I have focused this particular post on a few key hostels in Queensland, Australia. Over the following weeks I will follow up with information on other areas in Australia, and around the world. I will also write specifically about seasonal work itself as knowing where in particular to go, and when to go is the key to finding work in this area – there are hubs around the country and the time of year depicts what is happening and where, and how much you will be paid. In the mean time, there are lot of websites out there with this information on so you can gather a good picture of the details needed to get stuck into seasonal work out there.
Working hostels in Queensland, Australia
This is a key spot for those looking for seasonal work, and has easy access to the beautiful area surrounding it. It is a popular spot for backpackers stopping to work, so gathering a good group of friends during your stay here is guaranteed. Bundaberg is also known as the ‘gateway to the reef’, with exquisite underwater sites to see, along with vast quantities of fruit and vegetables to pick. This has led to many travellers taking their days off to qualify as an Open Waters Diver from just $299.
Below is just one hostel, loved by all who stay there, but hop on Google for a long list of places to kip and find work in Bundaberg.
The Grand Hostel
Attached to a hotel, this hostel is efficiently run and offers great support for working travellers and a cosy place to stay for as short or as long as you need.
This place is a gem in the crown of the Whitsundays, which are an essential spot to explore during your travels in Australia. Bowen offers untouched beaches, with endless amounts of snorkelling and diving to be done. It does not have quite the amount of work other areas do, but is well worth researching and timing it right to spend some time in this beautiful place.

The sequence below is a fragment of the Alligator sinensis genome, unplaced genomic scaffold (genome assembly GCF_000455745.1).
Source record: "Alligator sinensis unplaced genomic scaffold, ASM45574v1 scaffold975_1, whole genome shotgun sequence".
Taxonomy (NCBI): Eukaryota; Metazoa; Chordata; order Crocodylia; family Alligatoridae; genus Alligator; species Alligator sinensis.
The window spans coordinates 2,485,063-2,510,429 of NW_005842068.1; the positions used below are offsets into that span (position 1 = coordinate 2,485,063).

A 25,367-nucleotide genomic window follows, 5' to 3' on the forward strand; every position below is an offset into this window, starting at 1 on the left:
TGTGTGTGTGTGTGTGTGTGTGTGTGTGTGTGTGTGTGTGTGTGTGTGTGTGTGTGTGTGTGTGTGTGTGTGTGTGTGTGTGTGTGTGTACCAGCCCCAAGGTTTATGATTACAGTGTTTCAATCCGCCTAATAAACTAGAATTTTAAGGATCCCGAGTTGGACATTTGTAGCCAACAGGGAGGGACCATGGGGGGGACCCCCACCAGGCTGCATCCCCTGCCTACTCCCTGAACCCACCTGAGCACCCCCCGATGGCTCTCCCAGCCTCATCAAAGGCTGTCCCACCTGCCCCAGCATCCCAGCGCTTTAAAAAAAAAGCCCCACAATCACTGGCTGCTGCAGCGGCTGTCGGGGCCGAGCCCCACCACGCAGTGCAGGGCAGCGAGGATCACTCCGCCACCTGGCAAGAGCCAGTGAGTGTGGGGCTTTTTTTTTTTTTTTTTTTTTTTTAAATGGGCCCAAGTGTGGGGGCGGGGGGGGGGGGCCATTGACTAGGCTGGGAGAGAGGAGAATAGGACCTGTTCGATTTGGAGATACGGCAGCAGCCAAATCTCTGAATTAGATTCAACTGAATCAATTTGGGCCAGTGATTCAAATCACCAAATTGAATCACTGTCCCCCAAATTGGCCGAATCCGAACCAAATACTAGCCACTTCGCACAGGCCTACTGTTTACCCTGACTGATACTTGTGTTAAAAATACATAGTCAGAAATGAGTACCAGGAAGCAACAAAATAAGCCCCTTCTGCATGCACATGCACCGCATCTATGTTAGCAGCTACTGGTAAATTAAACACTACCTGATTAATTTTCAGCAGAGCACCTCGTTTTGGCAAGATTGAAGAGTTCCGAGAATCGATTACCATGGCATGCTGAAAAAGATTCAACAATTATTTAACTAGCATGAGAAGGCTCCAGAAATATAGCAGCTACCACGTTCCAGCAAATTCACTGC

This peaceful hostel is perfectly located 500m from the beach and provides transport, links and support to find work in the area.
The little town of Ayr has a great spirit and almost always has work during the season due to its abundance of water, escaping any drought issues any other spot might face.
This well-established hostel provides you with all manor of fruit and vegetable picking in the area, along with a renowned family vibe. Backpackers often pay more than one visit to this place, with Delta having many regulars up their sleeves.
Another very welcoming hostel, with connections to almost all the farms in the area. With a treat of a swimming pool in the back yard, you can soak your tired muscles and soak up the rays holding a ice cold stubby once your day is done.
Tucked away in the beautiful rainforest, this spot is a haven of natural beauty and often thought of as Australia’s best kept secret. With Cairns just an hour south, you can explore the outdoors and then grab your dose of city life if need be too.
Atherton Travellers Lodge
A home away from home – soak up a few weeks of life as a proper local thanks to this small and cosy hostel.
Address: 37 Alice Street, Atherton, Queensland
Telephone: +61 (7) 4091-3552